2010 u.c. berkeley global summer program

The Global Summer Program (GSP) is a unique opportunity for students from universities around the world to work together while exploring a specific issue and/or region in greater depth. The program also seeks to develop practical skills pivotal in both academic and policy setting arenas. This year’s course is sponsored by the Center for Middle Eastern Studies at the University of California at Berkeley.

The program has several goals. First, it is designed to provide students with a comprehensive overview of key media outlets (operating in the West and in the Arab region) through which knowledge and understanding of the Middle East are formed and filtered. The course also aims to expose students to the ongoing intellectual and policy debate over the complex relationship between media and politics. Finally, it seeks to introduce students to distinct policy strategies in the form of media campaigns undertaken by international organizations in the fields of Human Rights, Development and Humanitarian Assistance, and Conflict Prevention.

The program will develop as follows:

Media & Power Politics: The Middle East in the Global Context
The first week will problematize the role of the media in relation to the systemic distribution of power among countries. In particular, the program will explore how geo-political and economic interests governing inter-state relations affect the media's selection of news, outlets, and audience strategies.

Imagining the Region: Debating Orientalism & Occidentalism
Building on the broad framework outlined in the previous week, the second week specifically explores how Western media outlets have contributed to, generated, and sustained an essentialized understanding of the “Arab Identity.” We will question the agency of the Western media in proposing an over-simplistic, often misleading, and frequently ideologically-driven idea of Arabs as “the enemy,” and review cases demonstrating how media has been strategically used to generate public opinion on largely unpopular foreign policy decisions. Conversely, we will investigate how the Arab media occidentalize the Western identity, contributing to a distortion of Western images and intentions. In particular, we will explore the role of Al-Jazeera in questioning the hegemonic presence of Western information around the world.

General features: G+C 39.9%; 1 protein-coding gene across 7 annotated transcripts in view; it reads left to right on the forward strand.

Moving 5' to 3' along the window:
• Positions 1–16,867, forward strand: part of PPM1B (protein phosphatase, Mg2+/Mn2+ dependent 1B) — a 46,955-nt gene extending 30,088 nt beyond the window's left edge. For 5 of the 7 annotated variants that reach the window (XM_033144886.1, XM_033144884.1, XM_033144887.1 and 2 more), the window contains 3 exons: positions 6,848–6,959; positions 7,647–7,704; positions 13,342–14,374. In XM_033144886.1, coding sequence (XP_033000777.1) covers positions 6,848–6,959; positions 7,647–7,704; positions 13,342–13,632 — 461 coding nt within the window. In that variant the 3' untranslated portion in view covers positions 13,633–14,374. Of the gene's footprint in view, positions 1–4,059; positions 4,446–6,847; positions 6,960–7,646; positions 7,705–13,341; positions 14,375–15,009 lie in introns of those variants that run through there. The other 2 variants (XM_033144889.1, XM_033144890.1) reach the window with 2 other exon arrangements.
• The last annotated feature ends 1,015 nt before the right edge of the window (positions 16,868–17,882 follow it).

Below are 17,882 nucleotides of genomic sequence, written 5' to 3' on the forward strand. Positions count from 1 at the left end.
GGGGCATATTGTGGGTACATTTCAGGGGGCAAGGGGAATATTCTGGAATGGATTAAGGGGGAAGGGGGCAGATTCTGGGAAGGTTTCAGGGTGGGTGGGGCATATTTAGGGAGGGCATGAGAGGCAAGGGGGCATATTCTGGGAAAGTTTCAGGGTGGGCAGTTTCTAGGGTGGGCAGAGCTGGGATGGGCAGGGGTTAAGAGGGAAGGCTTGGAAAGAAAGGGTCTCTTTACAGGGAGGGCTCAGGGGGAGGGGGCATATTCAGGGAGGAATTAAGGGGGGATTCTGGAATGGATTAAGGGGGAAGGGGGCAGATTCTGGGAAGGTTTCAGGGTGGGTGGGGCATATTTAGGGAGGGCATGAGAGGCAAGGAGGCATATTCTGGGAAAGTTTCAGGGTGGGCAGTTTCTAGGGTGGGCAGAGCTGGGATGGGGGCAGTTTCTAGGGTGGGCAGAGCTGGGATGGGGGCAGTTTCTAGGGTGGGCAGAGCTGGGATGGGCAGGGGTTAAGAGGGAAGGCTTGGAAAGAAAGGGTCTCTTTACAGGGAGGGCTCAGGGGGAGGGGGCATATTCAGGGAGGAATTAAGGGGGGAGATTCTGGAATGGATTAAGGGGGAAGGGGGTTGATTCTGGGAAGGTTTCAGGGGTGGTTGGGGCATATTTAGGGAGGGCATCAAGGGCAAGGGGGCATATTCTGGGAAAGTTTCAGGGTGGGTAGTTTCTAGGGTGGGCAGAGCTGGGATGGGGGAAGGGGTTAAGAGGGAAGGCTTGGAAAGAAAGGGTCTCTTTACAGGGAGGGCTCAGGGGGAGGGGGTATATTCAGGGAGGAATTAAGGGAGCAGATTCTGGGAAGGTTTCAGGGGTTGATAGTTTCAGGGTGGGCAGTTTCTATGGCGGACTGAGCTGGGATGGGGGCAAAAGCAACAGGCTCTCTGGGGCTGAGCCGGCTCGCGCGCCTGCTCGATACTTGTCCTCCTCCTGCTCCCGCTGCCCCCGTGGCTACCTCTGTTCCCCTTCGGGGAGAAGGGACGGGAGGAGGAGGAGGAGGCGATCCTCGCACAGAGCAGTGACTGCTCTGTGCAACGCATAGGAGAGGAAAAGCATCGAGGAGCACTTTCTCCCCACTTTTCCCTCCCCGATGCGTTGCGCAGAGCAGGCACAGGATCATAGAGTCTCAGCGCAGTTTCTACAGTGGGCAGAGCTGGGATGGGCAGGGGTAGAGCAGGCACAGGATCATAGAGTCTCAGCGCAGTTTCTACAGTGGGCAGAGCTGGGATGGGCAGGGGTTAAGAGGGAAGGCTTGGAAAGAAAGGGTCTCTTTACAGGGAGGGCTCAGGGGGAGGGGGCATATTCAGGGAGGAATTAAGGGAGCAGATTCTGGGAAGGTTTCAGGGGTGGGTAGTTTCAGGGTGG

Transcending Identities
Finally, in the third week, we will explore the rise of new alternative media both in the West and in Arab countries. We will inquire whether these new media outlets  are effective tools to empower alternative voices within civil society. Finally, the summer session will close with a lecture and class debate on how to reconcile different views, images, and "Truths" about the West and the Arab world. We will investigate how we can use media to reconcile identities and cultures, to de-construct previously hardened identities, and to provide access to more genuine and less ideological information around the world.

The Skill-Building Program

The academic program is complemented by five practical media workshops led by a journalist. These workshops will provide students with an opportunity to develop, acquire and strengthen new media skills and explore innovative communication technologies available on the Internet. Students will be working in groups to develop websites that will be presented in a final session on Tuesday, August 10. A jury of scholars and media professionals will ask questions and provide a final assessment of the quality of the students' work.

Francesca Giovannini (academic program)
Tara Graham (media workshops)

Course Assistant

Andrew Reddie